The Covid-19 pandemic has led us all to change our daily routines and created uncertainty about the future. As we continue to face health, financial and caring concerns, it is no surprise that a YouGov poll has shown more than 60 per cent of UK adults feel anxious or worried about the virus. Clearly, this a challenging time and focusing on our mental health and wellbeing has never been more important.
The workplace will likely be a completely different place for all of us when lockdown is eventually lifted. In the meantime, we have a chance to improve our working practices for when we come out the other side – in particular the opportunity to invest in our own wellbeing, explore self-care methods and experiment with flexible working. There are a number of practical steps we can all take to look after ourselves and boost productivity and wellbeing while working from home.
Working well from home
All organisations have had to change the way they work to survive during this time, but working from home is something many will not be used to. It can be easy to slip into bad habits where work life and home life blur into one. While many may have muddled through so far, now is a good time to create or review remote working policies, so that they work best for your people.
As a starting point, Mental Health First Aid (MHFA) England released guidance to help employers support staff who are working from home. It provides a number of steps you can take to create healthy working habits at home. For example, something as simple as setting up a workspace that is separate from your sleeping area, or encouraging people to take a full lunch break, can make a huge difference in preparing you for work and make it easier to switch off at the end of the day.
Self-care is an important way to manage our mental health, particularly at a time when many support measures are more difficult to access. Exercise or going for a walk, meditating, breathing exercises and ensuring we eat well are all options to consider. If you want to make the most out of your working day during lockdown you need to look after your body and mind, but it’s important to work out what is most effective for you.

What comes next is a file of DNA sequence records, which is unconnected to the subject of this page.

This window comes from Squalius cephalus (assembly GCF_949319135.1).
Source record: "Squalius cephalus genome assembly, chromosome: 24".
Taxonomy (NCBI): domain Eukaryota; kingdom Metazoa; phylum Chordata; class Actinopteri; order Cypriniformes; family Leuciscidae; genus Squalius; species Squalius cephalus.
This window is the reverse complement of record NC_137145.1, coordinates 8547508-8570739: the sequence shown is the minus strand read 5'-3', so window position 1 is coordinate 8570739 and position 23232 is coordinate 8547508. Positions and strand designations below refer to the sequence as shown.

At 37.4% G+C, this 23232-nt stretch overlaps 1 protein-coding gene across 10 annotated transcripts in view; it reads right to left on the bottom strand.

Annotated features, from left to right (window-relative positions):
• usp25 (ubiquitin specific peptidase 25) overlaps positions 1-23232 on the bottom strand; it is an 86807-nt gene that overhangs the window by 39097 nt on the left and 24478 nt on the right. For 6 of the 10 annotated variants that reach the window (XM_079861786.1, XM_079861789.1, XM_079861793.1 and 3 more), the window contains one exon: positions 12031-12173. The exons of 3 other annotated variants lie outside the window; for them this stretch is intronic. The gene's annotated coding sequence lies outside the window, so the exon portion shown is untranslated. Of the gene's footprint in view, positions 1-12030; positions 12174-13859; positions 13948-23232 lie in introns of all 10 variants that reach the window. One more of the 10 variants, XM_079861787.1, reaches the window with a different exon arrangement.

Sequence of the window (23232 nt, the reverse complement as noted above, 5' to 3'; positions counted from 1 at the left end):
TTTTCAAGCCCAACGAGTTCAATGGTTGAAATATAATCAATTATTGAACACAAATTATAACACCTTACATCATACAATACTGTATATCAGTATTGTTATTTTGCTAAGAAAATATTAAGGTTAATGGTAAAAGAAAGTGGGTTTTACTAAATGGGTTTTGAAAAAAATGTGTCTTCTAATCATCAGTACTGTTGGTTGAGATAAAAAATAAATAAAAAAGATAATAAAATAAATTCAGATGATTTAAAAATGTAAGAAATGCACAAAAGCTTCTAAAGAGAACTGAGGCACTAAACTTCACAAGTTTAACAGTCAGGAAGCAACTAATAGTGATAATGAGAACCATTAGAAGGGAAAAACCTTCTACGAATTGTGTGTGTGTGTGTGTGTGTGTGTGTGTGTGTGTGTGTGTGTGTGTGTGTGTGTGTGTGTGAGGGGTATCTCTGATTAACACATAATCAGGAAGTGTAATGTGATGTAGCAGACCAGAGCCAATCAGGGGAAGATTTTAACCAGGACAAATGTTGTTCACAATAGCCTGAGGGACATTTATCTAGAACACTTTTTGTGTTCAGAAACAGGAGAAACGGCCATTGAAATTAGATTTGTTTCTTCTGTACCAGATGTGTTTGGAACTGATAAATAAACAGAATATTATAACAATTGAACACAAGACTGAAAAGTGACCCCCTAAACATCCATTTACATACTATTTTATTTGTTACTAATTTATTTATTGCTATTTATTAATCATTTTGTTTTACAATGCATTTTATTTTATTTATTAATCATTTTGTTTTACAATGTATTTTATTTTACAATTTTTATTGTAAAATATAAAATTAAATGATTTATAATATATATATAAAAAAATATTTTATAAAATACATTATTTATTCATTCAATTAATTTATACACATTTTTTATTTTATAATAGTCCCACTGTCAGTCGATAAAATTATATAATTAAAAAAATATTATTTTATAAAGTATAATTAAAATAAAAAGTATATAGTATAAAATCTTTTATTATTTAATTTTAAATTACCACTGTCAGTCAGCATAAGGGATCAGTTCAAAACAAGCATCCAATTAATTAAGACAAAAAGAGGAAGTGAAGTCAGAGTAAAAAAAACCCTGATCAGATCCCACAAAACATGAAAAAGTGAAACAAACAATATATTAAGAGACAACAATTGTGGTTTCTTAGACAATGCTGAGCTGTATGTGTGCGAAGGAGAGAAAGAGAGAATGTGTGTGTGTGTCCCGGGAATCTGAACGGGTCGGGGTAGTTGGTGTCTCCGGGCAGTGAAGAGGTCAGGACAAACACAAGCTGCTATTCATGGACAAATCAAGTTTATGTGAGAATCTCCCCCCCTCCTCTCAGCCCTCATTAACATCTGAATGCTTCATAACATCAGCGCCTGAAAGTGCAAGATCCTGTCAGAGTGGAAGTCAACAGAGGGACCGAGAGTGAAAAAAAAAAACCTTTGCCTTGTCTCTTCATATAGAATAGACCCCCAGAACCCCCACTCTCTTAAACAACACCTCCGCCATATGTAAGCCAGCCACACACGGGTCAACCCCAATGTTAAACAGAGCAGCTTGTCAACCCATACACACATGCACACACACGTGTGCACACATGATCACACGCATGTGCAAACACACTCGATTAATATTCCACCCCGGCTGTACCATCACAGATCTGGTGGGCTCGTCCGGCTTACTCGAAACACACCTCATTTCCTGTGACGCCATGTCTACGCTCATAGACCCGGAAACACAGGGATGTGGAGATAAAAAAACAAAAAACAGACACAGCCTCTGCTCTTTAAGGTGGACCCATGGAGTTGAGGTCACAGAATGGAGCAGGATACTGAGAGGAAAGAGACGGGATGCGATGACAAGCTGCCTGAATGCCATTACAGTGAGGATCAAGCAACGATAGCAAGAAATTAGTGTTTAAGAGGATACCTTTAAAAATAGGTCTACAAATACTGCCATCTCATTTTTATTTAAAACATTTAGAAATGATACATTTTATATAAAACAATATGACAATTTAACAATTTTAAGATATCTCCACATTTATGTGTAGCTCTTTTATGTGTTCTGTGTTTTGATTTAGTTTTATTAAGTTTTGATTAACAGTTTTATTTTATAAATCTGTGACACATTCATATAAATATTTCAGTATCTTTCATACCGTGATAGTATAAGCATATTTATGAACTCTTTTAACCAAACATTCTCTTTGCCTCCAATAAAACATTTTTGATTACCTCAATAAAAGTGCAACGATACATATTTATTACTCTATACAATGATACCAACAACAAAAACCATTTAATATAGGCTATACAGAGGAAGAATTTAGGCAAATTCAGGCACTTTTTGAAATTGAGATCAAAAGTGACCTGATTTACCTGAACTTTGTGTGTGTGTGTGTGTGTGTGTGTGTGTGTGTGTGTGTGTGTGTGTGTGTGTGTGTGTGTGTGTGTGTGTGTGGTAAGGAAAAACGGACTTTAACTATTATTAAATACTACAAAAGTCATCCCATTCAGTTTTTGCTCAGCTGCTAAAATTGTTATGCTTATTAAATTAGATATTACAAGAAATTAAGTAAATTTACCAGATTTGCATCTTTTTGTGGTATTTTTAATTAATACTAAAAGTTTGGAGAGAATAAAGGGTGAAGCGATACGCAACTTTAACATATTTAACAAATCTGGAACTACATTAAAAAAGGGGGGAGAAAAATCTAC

You could even replace your usual commute time with a half-hour self-care session to set you up for the day and help guard against burnout. Encourage people to use their extra time constructively elsewhere, rather than on extra work. It doesn’t have to be an intense workout, it could just be time to do something you enjoy. That could be watching your favourite television series, connecting with family or friends, doing something creative or learning a new skill.
We have seen the power of human connections all over the world from the neighbours in Italy singing, playing instruments and dancing on their balconies to the Thursday night #ClapForOurCarers movement. The pandemic has forced us to connect in new ways; we can all take inspiration from these moments and change the way we connect within the workplace.
An entire workforce working from home will have gotten to know each other better than ever. Some may be thriving, some may be struggling to balance their other responsibilities; it’s important we can freely discuss this within our teams. There are fewer natural opportunities to share our concerns with our colleagues, so it’s crucial we encourage this and make time and digital space to connect authentically. You can do this in one-to-one catch-ups through virtual coffee breaks, and socialise as a team with lunch video hangouts, team quizzes and other online activities. According to Google, a workplace where people feel psychologically safe to be vulnerable, ask for support and bring their whole self to work will be more creative and collaborative in the long term.
We recognise these are challenging times for everyone and, while we all want to make the most of our time in lockdown, it’s important to remember we are living in extraordinary times. We may be worried about our own or others' health, our job or financial security, the uncertainty of the situation – all of these and many more factors will be affecting your ability to be productive. Making the most of the situation could be as simple as learning to be kind to yourself in a difficult time. MHFA England’s website has even more resources and tips to support you.
Sarah McIntosh is director of people and organisational effectiveness at Mental Health First Aid England